Russia Grants Crypto License To Sberbank

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In what seems to be a direct policy reversal, the Central Bank of Russia has issued a digital asset license to the largest Russian bank.

The Russian reversal might be too little, too late

Since Russia launched its attack on Ukraine on February 24, both regulators and crypto industry experts speculated to what degree Russia could evade sanctions using digital assets. While the former pressed for harsher regulations, most experts stated that Russia does not have a sufficient infrastructure to evade sanctions this way, or would find other ways to do so.

Now, Russia has reportedly issued a license to its largest financial institution, Sberbank, to provide digital asset services by registering the bank register of information system operators for digital financial assets. According to a report by the Russian news outlet Tass, the central bank stated:

Inclusion in the register allows companies to engage in the issuance of digital financial assets and their exchange between users within their platforms.

Apparently, Sberbank also has a blockchain platform, but it is not operational yet. Sergey Popov, director of Sberbank’s Transactional Business Division, said that legal entities will be able to make their first transactions on the blockchain network within a month:

So far we are just beginning our work with digital assets, realizing that further development requires adaptation of the existing regulatory framework. In this matter, we are ready to cooperate closely with the regulator and the executive authorities.

The state-owned Sberbank is subject to the sanctions imposed by the EU and the US, so their ability to transact with other banks is limited. The new regulation would allow Russian citizens living abroad to transact with their bank account, though, using direct cryptocurrency payments.

US lawmakers want to enforce crypto exchange ban on Russian users

Speaking in yesterday’s hearing of the United States Senate Committee on Banking, Housing, and Urban Affairs, titled Understanding the Role of Digital Assets in Illicit Finance Michael Chobanian, founder of the Ukrainian crypto exchange Kuna, called out Binance and other exchanges for not cutting services to Russian individual. He said:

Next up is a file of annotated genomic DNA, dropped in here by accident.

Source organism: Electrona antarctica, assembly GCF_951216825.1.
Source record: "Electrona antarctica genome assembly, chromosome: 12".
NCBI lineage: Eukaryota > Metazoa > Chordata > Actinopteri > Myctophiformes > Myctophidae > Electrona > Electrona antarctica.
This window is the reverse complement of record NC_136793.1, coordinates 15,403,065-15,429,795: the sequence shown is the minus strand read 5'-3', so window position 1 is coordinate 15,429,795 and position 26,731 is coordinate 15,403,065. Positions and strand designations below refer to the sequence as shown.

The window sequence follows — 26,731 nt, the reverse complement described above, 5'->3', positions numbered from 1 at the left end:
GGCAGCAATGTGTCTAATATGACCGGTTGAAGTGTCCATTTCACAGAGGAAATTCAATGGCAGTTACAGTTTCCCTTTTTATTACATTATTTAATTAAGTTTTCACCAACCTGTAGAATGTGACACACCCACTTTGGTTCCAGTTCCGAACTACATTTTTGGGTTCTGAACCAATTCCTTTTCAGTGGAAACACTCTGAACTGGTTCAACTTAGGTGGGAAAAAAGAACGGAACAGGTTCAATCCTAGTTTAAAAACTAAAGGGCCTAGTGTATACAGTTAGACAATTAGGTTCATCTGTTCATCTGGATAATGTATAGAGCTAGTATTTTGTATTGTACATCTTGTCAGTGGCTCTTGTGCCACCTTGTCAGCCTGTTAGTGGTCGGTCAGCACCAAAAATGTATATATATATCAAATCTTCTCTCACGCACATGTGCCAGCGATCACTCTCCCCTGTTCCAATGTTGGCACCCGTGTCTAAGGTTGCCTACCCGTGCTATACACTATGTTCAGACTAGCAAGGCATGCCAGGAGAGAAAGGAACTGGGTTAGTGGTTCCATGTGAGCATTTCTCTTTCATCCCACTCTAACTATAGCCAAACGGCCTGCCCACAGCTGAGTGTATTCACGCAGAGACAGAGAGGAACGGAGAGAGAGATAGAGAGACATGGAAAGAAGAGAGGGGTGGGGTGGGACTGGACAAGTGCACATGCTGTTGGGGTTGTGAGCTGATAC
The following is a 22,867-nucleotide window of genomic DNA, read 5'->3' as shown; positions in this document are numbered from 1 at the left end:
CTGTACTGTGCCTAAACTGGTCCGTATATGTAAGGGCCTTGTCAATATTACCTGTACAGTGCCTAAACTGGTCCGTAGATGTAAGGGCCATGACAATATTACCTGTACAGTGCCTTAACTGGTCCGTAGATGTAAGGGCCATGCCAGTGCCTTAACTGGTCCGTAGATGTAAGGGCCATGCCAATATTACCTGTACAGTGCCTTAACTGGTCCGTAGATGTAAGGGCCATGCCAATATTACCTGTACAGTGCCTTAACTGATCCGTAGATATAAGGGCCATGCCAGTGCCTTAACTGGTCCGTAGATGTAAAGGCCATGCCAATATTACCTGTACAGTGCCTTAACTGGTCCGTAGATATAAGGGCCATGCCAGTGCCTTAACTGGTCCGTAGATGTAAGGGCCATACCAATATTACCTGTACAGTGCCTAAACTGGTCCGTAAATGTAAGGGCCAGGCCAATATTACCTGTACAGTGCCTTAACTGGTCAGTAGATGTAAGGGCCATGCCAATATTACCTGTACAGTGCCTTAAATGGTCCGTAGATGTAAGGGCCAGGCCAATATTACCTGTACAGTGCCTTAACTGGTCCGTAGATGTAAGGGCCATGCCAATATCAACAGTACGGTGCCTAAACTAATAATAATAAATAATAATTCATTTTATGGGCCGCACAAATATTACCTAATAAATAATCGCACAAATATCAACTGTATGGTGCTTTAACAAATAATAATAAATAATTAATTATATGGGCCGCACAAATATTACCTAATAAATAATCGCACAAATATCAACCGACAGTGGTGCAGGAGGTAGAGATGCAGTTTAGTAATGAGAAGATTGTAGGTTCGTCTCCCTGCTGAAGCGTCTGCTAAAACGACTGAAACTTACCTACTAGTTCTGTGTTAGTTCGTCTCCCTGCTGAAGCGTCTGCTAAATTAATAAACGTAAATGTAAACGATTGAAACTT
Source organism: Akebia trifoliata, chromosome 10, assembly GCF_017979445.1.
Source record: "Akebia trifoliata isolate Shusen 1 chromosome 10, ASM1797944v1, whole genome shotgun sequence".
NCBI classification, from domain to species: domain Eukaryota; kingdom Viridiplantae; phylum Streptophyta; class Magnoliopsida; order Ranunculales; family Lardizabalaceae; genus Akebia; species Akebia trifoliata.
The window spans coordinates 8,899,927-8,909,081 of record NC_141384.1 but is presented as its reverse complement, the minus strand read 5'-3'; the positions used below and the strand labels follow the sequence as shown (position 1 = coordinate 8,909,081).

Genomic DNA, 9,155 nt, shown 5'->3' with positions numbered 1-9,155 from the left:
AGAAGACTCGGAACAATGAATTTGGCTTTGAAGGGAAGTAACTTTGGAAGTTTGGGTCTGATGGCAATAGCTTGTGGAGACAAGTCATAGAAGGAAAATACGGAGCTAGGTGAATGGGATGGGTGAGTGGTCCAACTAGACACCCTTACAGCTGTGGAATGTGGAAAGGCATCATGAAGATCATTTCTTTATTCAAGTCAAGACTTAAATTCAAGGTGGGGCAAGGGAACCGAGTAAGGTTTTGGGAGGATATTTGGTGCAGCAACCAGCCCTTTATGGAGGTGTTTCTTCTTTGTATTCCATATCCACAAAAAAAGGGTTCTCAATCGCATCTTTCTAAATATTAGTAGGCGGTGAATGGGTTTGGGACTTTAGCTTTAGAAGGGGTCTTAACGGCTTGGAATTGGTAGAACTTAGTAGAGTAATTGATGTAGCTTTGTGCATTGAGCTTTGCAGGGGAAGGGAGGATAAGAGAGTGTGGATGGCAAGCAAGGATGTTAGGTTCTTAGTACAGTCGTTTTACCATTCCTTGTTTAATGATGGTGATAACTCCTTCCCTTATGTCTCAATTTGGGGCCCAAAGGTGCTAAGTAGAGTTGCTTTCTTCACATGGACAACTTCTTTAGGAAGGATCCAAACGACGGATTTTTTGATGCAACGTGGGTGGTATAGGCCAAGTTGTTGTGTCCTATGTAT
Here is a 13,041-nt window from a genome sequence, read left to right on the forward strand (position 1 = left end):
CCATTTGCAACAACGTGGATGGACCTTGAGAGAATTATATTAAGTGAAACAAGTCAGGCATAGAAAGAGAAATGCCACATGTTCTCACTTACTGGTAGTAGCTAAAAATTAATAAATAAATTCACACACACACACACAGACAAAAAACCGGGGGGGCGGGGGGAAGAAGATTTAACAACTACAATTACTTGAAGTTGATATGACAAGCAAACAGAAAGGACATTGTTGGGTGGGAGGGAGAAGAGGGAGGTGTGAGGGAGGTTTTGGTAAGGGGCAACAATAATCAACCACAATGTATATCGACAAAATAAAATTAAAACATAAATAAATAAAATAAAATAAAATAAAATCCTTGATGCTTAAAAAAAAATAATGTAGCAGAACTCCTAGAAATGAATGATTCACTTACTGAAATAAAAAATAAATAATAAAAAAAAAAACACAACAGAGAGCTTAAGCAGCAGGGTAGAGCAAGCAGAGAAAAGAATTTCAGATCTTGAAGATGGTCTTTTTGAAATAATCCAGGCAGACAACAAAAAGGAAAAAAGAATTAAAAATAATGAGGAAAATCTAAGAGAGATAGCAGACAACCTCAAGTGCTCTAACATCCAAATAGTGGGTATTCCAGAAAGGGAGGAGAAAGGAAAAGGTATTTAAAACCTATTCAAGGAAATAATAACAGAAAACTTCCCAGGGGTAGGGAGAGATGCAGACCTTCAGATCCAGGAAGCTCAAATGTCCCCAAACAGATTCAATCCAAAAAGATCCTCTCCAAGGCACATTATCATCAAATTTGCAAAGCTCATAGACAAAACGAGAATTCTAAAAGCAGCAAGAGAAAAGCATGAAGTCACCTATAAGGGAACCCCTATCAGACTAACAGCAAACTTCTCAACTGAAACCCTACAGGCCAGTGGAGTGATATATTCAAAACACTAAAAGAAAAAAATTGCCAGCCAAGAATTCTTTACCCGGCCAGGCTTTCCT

To stop Russia in its tracks, and to bring about a more democratic world with personal freedom through cryptocurrency, we appeal to crypto exchanges worldwide, including Binance, to block any interaction with sanctioned individuals until the fall of Putin’s regime and end of aggression against Ukraine.

The lawmakers who attended the meeting had mixed feelings about digital assets, given that Ukraine also employs them to receive humanitarian aid. Chobanian lauded that it only took “about ten minutes” to set up crypto wallets to receive donations, whereas it would have taken the National Bank of Ukraine several days to arrange fiat donations. Like in Russia, the current situation seems to have prompted regulators to adopt a more crypto-positive stance.

Senator Pat Toomey added that there was “no evidence of cryptocurrencies being used by Russia to evade sanctions in any significant way”. Nevertheless, other US lawmakers seem to prepare a bill that could force exchanges to ban Russian users.

At another meeting yesterday before the House Financial Services Committee, the Californian representative Brad Sherman said that he will introduce a bill that would give the Biden administration “explicit authority to require that crypto exchanges that are subject to US law stop facilitating transactions with Russian-based crypto wallets”.

For this purpose, he is closely working together with Massachusetts senator Elizabeth Warren. Earlier this month, Warren co-authored a letter to Treasury Secretary Janet Yellen, urging her to impose tighter crypto regulations to prevent sanctions evasion by Russia.

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